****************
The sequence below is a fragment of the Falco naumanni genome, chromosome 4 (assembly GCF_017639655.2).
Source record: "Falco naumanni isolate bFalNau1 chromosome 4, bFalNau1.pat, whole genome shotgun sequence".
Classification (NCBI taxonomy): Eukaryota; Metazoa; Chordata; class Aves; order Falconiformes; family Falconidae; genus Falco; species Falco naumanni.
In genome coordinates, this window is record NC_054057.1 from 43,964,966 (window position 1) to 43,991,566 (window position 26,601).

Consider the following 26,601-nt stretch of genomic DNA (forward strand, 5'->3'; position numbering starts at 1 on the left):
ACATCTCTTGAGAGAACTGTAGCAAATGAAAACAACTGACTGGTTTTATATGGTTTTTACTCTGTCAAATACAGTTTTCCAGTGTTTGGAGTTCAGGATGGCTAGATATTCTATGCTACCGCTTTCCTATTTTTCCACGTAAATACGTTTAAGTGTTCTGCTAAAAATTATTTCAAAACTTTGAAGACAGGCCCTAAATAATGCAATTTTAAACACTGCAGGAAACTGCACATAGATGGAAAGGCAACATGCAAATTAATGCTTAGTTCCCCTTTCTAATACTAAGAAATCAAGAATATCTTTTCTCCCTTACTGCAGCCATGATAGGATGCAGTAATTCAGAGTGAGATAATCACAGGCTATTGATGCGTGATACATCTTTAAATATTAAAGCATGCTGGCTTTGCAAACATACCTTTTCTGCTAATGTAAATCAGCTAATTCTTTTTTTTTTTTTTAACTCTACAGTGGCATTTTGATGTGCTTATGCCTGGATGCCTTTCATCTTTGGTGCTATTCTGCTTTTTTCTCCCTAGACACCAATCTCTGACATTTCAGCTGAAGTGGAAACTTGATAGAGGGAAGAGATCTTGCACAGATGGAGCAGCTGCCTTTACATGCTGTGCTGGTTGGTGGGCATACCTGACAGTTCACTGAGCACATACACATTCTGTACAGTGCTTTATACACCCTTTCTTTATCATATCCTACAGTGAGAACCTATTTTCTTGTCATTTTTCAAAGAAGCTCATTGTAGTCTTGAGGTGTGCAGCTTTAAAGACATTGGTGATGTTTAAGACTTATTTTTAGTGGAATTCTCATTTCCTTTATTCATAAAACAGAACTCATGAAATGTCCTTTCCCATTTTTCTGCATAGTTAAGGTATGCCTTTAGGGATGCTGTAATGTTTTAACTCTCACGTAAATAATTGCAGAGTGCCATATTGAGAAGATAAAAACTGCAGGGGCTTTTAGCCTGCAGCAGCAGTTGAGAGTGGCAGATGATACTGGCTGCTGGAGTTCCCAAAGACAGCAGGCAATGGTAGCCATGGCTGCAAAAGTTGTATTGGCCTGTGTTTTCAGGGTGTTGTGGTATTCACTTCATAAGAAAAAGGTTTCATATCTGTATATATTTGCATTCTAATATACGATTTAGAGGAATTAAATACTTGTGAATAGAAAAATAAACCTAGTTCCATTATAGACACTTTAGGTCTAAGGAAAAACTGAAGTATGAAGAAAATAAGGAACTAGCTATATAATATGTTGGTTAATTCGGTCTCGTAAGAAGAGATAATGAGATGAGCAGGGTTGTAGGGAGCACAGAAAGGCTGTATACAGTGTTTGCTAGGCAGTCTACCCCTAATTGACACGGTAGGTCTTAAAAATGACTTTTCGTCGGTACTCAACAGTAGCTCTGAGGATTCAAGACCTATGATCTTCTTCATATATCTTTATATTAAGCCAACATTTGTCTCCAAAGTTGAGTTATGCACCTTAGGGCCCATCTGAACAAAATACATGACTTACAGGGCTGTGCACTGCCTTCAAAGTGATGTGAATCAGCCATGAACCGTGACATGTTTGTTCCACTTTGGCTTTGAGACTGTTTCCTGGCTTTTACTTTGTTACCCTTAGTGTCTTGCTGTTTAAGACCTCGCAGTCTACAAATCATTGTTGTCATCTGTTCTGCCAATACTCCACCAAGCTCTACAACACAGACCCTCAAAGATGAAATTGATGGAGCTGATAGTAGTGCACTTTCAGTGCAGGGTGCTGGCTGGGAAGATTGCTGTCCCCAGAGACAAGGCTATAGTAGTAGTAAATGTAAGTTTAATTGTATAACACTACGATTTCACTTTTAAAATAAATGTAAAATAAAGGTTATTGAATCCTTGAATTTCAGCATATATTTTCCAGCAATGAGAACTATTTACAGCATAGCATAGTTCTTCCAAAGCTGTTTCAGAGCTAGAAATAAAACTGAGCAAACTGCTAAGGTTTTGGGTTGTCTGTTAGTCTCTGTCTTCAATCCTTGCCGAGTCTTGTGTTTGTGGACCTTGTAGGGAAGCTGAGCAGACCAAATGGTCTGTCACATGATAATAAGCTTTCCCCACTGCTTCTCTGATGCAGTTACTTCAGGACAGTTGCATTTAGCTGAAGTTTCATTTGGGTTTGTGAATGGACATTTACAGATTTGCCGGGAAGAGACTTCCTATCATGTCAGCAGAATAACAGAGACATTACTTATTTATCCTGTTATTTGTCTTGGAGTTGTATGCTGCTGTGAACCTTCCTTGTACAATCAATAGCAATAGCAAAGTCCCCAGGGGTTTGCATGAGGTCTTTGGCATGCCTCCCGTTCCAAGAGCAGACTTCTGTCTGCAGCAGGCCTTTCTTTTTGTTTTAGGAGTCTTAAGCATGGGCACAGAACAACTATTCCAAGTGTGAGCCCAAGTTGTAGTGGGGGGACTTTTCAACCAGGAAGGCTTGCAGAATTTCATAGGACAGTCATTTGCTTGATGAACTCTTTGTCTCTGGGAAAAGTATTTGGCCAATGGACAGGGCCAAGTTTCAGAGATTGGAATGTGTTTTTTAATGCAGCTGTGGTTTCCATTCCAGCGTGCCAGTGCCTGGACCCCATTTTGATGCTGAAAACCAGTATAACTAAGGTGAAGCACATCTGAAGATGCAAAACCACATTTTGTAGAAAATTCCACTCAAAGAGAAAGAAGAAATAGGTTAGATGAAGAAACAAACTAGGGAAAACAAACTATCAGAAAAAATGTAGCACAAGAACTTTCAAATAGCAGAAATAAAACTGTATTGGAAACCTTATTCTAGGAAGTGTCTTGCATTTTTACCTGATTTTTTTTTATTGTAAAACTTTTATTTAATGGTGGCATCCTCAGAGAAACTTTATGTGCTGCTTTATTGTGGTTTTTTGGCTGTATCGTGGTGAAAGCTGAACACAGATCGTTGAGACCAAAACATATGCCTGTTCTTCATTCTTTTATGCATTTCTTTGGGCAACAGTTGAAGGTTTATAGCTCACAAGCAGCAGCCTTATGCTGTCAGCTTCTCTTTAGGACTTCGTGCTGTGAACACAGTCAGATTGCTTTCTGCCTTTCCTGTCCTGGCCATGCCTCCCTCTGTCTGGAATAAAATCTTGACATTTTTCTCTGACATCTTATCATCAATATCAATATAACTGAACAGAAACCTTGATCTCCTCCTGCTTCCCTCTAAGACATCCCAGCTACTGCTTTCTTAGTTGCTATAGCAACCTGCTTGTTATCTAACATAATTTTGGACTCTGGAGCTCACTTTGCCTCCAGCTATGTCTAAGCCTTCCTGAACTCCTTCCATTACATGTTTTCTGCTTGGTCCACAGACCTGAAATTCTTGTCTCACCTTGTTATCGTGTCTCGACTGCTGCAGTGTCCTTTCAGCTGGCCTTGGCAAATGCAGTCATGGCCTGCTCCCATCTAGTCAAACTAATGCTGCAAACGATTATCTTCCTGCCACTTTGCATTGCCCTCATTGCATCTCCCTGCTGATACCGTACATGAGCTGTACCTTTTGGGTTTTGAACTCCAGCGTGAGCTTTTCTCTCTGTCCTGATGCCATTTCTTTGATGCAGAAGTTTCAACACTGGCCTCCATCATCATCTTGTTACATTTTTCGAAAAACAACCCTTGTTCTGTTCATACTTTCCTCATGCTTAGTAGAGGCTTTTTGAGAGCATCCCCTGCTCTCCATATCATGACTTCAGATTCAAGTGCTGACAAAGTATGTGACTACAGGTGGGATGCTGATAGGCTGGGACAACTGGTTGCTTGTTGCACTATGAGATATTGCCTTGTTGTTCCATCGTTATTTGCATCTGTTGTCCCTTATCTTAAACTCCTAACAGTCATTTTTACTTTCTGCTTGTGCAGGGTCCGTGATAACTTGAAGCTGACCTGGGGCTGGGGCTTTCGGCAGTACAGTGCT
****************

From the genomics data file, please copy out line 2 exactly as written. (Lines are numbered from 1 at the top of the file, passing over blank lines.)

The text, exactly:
Source record: "Falco naumanni isolate bFalNau1 chromosome 4, bFalNau1.pat, whole genome shotgun sequence".